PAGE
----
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ather’s Day found tens of millions of Argentinians in the dark. Power grid connections between Argentina, Uruguay, Paraguay, Chile, and Brazil allowed the darkness to spread across Latin America; Uruguay, for example, was also left almost entirely without power.

Though the incident is still under investigation, Argentinian officials were quick to dismiss the possibility of  a cyber-attack, saying that it was not likely the cause of the massive outage. Currently, Argentina’s electricity provider, Edesur, is saying that safeguard mechanisms are responsible for the blackout. When a grid failure occurred between Argentina’s Yacryeta and Salto Grande power plants, safeguard mechanisms failed to operate and provoked a blackout. Though the Argentinian power grid had recently been subject to other vulnerabilities (specifically, an April transmission failure between power plants in Colonia Elia and Nueva Campana), the grid was supposed to be able to withstand another power failure.  

Argentina’s massive blackout is certainly not the first of its kind to hit South America. In 2009, Brazil faced a power outage when a hydroelectric dam suddenly went offline, leaving millions in darkness. And in March, Venezuela faced a blackout that lasted several days. In Argentina, however, the massive blackout crippled a country that had already faced years of energy concerns symptomatic of a languishing economy.

In 2015, Argentina’s former Energy and Mining Minister, Juan Jose Aranguren, announced that the country was in an energy crisis. Energy investment in the country was insufficient, and energy consumption was growing at breakneck speed. This fueled the need for increased energy imports to make up for the lack of foreign investment, changing Argentina’s energy trade relationships with several of its neighbor. Argentina had previously been a large exporter of electricity to neighboring Uruguay. Within five years, however, the energy relationship between the two countries was flip-flopped. Argentina went from importing 19 GWh of electricity from Uruguay in 2010 to importing over 1300 GWh from the tiny state in 2015. Argentina also relied on its other neighbors for energy, importing emergency electricity from Brazil in response to the heat waves that hit Buenos Aires during the summer of 2015-2016.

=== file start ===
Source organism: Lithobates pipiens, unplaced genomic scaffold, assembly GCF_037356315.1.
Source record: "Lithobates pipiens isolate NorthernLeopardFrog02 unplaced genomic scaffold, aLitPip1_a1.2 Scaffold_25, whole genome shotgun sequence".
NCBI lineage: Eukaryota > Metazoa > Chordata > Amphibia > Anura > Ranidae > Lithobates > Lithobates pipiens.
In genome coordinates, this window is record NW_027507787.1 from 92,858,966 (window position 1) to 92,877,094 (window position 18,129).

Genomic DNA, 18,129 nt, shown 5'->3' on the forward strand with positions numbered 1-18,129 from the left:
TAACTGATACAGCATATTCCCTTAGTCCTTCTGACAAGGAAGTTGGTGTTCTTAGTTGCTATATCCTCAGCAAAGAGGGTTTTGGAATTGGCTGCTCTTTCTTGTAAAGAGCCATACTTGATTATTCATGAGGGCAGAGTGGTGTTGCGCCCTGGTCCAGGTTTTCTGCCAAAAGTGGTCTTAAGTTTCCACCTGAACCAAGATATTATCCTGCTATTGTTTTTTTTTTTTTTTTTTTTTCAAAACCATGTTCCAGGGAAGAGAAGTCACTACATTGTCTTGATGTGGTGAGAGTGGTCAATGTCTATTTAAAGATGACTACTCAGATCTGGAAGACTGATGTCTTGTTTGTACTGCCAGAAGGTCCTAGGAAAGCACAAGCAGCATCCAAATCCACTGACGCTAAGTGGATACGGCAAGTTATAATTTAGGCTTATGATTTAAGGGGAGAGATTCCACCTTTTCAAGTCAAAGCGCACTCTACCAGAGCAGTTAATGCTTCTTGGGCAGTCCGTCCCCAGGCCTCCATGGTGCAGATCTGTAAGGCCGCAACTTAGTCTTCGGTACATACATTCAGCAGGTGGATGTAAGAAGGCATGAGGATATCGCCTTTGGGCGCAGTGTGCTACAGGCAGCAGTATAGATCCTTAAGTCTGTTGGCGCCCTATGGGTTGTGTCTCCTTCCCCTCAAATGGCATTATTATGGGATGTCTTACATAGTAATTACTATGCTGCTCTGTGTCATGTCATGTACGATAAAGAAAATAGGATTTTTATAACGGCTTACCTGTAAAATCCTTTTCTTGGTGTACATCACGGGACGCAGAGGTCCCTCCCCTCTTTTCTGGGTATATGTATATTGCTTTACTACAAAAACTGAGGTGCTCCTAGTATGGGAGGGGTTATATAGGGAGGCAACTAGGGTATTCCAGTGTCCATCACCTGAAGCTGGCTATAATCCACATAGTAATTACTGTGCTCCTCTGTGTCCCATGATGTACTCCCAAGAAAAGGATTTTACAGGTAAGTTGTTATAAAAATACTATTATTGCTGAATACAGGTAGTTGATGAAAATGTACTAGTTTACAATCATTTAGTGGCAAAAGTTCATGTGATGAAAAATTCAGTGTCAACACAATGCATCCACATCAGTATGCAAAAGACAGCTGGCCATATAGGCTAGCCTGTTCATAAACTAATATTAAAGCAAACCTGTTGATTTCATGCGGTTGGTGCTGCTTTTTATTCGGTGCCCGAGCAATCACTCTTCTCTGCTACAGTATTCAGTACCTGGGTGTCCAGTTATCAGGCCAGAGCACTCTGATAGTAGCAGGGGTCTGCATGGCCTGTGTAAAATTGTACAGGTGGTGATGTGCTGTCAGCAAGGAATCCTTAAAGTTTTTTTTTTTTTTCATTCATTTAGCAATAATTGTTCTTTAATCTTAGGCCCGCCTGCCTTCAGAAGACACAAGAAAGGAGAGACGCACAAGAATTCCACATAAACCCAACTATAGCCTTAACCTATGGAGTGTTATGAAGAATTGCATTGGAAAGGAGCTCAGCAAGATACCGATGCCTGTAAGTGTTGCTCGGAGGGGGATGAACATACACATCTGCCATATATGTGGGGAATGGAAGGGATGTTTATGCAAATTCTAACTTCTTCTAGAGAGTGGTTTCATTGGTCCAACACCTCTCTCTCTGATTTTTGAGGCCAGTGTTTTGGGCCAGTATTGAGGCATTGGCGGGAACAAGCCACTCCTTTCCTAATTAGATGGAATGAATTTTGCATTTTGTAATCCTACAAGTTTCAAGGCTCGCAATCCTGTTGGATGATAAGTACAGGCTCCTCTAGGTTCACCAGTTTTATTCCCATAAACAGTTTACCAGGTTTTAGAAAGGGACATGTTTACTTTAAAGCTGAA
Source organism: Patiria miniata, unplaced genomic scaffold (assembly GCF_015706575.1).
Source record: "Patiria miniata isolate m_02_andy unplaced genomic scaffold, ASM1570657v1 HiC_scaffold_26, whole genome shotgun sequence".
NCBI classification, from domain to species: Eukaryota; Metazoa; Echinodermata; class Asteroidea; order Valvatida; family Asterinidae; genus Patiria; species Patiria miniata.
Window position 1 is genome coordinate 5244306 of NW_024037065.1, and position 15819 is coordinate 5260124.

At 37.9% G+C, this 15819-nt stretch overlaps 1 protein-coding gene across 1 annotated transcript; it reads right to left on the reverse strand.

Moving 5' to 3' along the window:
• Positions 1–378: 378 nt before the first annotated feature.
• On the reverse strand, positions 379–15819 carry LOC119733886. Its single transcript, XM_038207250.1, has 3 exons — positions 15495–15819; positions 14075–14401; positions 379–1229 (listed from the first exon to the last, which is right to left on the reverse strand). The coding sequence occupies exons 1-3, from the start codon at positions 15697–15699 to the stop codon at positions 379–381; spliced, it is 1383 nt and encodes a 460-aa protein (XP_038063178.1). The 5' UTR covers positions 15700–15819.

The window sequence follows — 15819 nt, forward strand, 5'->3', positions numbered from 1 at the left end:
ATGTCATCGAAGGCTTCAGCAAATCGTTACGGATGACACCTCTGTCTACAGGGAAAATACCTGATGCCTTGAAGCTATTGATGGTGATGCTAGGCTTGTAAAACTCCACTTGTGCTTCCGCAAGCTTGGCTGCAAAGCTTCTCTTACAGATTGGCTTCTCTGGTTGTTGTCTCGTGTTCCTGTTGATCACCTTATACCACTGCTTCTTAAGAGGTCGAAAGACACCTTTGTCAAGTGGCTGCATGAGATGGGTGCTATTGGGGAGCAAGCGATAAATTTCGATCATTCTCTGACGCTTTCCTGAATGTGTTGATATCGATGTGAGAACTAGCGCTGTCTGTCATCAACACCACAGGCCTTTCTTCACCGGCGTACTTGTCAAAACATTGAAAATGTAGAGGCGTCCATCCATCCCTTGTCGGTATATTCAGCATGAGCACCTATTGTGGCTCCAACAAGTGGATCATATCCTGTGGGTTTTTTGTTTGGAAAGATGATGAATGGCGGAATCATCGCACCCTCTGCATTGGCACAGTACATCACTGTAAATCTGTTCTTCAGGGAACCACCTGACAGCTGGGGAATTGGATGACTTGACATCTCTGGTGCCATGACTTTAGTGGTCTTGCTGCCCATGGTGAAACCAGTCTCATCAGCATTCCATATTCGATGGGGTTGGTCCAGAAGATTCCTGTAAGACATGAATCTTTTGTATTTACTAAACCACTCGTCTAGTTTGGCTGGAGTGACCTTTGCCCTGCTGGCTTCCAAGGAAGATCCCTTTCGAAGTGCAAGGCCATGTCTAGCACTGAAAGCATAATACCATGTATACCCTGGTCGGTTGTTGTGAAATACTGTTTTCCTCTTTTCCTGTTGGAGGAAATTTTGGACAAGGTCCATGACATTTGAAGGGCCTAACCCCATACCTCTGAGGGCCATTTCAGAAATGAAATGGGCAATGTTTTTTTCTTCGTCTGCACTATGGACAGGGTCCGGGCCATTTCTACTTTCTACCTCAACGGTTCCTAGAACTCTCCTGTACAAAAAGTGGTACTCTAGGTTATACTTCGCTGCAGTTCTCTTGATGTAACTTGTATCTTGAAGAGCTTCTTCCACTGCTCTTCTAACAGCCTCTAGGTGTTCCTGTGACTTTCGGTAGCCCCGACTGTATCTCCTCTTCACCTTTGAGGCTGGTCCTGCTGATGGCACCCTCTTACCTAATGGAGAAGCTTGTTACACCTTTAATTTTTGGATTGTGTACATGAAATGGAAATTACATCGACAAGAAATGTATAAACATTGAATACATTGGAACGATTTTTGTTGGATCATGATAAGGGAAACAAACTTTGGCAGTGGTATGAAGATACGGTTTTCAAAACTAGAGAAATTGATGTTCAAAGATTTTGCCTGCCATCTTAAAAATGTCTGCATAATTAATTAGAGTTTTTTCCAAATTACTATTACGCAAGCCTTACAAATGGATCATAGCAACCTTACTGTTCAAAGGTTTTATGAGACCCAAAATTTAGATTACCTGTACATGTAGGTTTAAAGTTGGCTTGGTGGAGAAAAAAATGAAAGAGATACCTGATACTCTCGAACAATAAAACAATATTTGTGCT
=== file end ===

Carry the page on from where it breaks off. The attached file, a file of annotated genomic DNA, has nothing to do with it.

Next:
Reliance on foreign energy has further contributed to financial concerns for Buenos Aires. In 2016, Bolivia announced that it would halt natural gas exports to Argentina unless the country paid the $300 million it owed Bolivia for the last two months of gas supply. The embarrassment was only enough to force Argentina to make an initial payment of $50 million. The year prior, Paraguay accused Argentina of arbitraging energy from its Yacryeta dam to Brazil—an illegal maneuver made by a country in desperate economic need. For Argentina, energy concerns have only contributed to what has been a “century of poor [economic] performance”. Lack of investment in the country’s energy sector has been seen as a result of a poor investment climate, rather than a lack of Argentinian energy resources. And these economic issues have stimulated new government initiatives. When Mauricio Macri inherited an ailing Argentinian economy after he became the country’s president in 2015, he vowed to return Argentina towards a path of sustainable growth.